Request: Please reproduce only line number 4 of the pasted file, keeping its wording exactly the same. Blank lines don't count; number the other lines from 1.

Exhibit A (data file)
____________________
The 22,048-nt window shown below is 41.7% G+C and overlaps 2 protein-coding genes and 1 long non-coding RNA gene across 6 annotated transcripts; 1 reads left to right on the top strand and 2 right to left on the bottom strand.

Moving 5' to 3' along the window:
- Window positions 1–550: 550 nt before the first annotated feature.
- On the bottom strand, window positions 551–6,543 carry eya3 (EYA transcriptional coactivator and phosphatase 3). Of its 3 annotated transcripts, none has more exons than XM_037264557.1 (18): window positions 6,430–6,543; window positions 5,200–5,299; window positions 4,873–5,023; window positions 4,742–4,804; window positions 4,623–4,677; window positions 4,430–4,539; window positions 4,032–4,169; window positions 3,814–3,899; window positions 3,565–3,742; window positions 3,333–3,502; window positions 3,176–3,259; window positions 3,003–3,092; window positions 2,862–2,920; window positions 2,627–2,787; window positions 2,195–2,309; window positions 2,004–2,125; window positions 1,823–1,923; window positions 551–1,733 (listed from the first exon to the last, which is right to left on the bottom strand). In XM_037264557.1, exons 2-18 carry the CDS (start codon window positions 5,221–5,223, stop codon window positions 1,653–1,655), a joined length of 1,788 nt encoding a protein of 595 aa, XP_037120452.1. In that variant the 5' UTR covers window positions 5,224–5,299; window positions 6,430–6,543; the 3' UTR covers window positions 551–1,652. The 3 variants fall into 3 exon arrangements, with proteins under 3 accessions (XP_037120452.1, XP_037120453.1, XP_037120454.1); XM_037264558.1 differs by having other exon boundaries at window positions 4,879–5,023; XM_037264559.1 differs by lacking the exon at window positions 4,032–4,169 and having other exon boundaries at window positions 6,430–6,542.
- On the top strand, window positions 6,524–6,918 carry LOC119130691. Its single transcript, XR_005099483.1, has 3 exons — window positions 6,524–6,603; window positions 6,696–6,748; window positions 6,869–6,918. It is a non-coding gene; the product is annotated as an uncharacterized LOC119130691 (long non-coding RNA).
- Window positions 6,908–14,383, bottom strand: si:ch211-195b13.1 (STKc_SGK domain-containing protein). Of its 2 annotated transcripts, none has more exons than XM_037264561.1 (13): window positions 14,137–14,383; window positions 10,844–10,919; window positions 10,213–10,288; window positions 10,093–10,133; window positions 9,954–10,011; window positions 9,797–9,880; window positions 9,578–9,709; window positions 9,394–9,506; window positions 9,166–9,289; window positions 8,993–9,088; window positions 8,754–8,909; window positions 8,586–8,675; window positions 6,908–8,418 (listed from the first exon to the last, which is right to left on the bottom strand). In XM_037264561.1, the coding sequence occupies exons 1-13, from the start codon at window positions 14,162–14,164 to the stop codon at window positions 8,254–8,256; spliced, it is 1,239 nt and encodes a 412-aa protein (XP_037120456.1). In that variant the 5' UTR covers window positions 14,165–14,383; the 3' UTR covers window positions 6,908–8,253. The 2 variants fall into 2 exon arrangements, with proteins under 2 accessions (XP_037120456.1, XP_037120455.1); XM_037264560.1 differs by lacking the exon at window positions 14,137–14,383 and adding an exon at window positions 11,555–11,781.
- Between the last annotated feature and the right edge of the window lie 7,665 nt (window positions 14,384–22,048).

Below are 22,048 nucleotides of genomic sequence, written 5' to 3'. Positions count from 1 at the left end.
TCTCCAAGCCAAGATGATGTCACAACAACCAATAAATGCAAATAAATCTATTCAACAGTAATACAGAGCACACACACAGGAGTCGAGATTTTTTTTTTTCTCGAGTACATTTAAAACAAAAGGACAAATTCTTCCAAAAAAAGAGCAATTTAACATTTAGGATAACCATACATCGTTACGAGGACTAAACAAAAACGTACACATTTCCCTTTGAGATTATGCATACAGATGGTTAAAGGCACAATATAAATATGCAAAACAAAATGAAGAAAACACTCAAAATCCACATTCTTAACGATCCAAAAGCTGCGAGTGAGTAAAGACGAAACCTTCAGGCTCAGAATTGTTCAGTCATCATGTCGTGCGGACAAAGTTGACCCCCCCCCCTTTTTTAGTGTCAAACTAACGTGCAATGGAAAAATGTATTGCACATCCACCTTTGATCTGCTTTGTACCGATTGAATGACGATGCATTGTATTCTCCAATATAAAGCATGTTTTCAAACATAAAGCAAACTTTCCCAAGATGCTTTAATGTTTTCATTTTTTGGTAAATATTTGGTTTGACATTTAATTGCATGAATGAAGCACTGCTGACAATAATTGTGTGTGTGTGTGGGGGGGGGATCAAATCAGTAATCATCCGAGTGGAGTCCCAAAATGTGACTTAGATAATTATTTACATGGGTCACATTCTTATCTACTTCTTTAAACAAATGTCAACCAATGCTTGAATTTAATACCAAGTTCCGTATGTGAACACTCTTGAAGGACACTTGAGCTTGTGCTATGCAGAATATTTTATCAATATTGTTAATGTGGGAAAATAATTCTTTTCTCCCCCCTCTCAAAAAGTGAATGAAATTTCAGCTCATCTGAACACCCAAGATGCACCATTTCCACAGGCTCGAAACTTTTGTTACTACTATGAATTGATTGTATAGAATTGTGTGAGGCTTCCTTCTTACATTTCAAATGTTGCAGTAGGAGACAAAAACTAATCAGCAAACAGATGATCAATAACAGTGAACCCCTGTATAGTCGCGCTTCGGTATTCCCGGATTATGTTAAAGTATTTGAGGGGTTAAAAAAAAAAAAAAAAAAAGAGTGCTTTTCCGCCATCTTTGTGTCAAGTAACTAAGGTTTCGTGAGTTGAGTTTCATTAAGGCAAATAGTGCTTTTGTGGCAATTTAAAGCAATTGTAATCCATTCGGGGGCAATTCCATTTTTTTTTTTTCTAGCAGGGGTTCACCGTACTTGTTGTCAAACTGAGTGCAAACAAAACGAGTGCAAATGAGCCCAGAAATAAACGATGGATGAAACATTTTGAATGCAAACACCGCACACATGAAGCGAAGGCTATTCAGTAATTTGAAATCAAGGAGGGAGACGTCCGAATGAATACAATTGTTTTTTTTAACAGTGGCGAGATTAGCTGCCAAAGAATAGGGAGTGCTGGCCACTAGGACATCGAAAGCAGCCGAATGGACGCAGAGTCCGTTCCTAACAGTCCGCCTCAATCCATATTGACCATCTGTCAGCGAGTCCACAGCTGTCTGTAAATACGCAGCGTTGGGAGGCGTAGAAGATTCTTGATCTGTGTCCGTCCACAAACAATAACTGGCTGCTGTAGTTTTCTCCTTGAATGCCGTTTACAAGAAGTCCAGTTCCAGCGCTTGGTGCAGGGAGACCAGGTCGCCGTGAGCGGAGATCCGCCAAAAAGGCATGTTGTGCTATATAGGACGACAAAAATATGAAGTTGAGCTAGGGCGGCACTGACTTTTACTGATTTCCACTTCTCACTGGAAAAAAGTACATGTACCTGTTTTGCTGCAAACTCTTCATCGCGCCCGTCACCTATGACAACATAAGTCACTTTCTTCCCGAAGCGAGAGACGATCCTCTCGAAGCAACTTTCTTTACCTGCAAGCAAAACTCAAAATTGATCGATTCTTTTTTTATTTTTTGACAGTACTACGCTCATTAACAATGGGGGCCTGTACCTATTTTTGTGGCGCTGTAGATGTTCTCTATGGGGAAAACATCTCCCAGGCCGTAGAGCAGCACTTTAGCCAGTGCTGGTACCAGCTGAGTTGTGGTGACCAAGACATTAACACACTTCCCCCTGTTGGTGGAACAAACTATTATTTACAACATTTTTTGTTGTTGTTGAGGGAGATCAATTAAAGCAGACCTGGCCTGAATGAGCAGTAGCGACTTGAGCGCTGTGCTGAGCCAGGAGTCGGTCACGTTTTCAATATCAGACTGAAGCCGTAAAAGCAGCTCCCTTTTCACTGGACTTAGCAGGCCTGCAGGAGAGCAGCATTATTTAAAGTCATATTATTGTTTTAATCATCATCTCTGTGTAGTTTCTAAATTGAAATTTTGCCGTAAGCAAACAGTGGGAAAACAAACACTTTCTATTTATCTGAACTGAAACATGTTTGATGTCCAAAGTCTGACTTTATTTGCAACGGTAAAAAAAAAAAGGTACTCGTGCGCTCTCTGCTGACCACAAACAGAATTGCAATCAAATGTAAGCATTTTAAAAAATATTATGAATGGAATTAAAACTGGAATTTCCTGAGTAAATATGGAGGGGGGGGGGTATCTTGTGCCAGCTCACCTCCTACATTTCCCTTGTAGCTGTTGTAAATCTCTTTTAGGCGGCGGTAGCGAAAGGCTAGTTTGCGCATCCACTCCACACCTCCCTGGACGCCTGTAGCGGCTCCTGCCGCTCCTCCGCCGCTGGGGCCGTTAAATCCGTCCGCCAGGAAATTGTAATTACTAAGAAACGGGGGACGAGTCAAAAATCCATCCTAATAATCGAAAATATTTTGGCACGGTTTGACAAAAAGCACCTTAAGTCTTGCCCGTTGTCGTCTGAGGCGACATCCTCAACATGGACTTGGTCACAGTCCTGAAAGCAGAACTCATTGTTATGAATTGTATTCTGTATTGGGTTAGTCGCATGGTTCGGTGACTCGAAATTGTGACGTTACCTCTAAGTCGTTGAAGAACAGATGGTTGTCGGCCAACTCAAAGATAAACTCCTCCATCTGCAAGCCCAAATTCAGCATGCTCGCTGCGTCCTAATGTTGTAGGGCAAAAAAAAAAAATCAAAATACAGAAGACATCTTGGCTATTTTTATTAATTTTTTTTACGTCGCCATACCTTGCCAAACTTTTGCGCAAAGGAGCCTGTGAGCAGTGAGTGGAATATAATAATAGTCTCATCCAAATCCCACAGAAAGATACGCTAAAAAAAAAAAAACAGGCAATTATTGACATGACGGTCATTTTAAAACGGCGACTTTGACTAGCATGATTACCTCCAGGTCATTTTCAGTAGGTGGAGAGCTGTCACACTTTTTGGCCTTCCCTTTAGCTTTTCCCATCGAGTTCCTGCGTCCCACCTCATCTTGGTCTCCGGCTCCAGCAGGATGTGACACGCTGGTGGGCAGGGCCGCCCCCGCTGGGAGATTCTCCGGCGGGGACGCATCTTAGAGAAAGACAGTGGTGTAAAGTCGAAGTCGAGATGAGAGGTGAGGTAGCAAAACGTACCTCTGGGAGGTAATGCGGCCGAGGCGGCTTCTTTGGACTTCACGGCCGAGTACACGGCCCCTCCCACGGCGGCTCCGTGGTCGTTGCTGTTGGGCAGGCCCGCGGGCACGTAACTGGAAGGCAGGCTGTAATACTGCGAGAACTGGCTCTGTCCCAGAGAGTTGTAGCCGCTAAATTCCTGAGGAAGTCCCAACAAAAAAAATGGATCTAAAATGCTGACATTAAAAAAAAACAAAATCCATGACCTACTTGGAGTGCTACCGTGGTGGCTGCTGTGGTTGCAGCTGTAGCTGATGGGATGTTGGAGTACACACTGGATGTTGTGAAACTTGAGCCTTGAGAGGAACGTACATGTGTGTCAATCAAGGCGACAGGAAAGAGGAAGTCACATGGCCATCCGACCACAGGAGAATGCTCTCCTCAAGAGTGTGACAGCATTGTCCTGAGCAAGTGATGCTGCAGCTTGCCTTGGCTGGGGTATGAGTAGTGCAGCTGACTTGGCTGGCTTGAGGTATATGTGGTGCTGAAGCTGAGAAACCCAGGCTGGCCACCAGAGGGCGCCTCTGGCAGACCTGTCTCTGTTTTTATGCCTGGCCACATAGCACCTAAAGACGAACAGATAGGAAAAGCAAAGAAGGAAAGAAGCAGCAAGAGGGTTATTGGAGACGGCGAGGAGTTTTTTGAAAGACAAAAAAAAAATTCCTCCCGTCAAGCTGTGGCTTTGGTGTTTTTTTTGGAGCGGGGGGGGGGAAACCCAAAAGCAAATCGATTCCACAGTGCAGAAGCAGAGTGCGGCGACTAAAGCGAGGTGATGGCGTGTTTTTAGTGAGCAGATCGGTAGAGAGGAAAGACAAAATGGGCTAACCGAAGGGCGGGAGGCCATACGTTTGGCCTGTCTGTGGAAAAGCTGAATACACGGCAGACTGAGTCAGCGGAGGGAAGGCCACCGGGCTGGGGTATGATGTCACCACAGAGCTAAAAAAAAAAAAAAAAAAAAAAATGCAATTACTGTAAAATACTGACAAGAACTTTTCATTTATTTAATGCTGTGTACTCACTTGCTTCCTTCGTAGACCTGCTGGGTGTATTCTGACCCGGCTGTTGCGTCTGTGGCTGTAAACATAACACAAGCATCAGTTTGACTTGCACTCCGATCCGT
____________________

- On the bottom strand, window positions 551–6,543 carry eya3 (EYA transcriptional coactivator and phosphatase 3). Of its 3 annotated transcripts, none has more exons than XM_037264557.1 (18): window positions 6,430–6,543; window positions 5,200–5,299; window positions 4,873–5,023; window positions 4,742–4,804; window positions 4,623–4,677; window positions 4,430–4,539; window positions 4,032–4,169; window positions 3,814–3,899; window positions 3,565–3,742; window positions 3,333–3,502; window positions 3,176–3,259; window positions 3,003–3,092; window positions 2,862–2,920; window positions 2,627–2,787; window positions 2,195–2,309; window positions 2,004–2,125; window positions 1,823–1,923; window positions 551–1,733 (listed from the first exon to the last, which is right to left on the bottom strand). In XM_037264557.1, exons 2-18 carry the CDS (start codon window positions 5,221–5,223, stop codon window positions 1,653–1,655), a joined length of 1,788 nt encoding a protein of 595 aa, XP_037120452.1. In that variant the 5' UTR covers window positions 5,224–5,299; window positions 6,430–6,543; the 3' UTR covers window positions 551–1,652. The 3 variants fall into 3 exon arrangements, with proteins under 3 accessions (XP_037120452.1, XP_037120453.1, XP_037120454.1); XM_037264558.1 differs by having other exon boundaries at window positions 4,879–5,023; XM_037264559.1 differs by lacking the exon at window positions 4,032–4,169 and having other exon boundaries at window positions 6,430–6,542.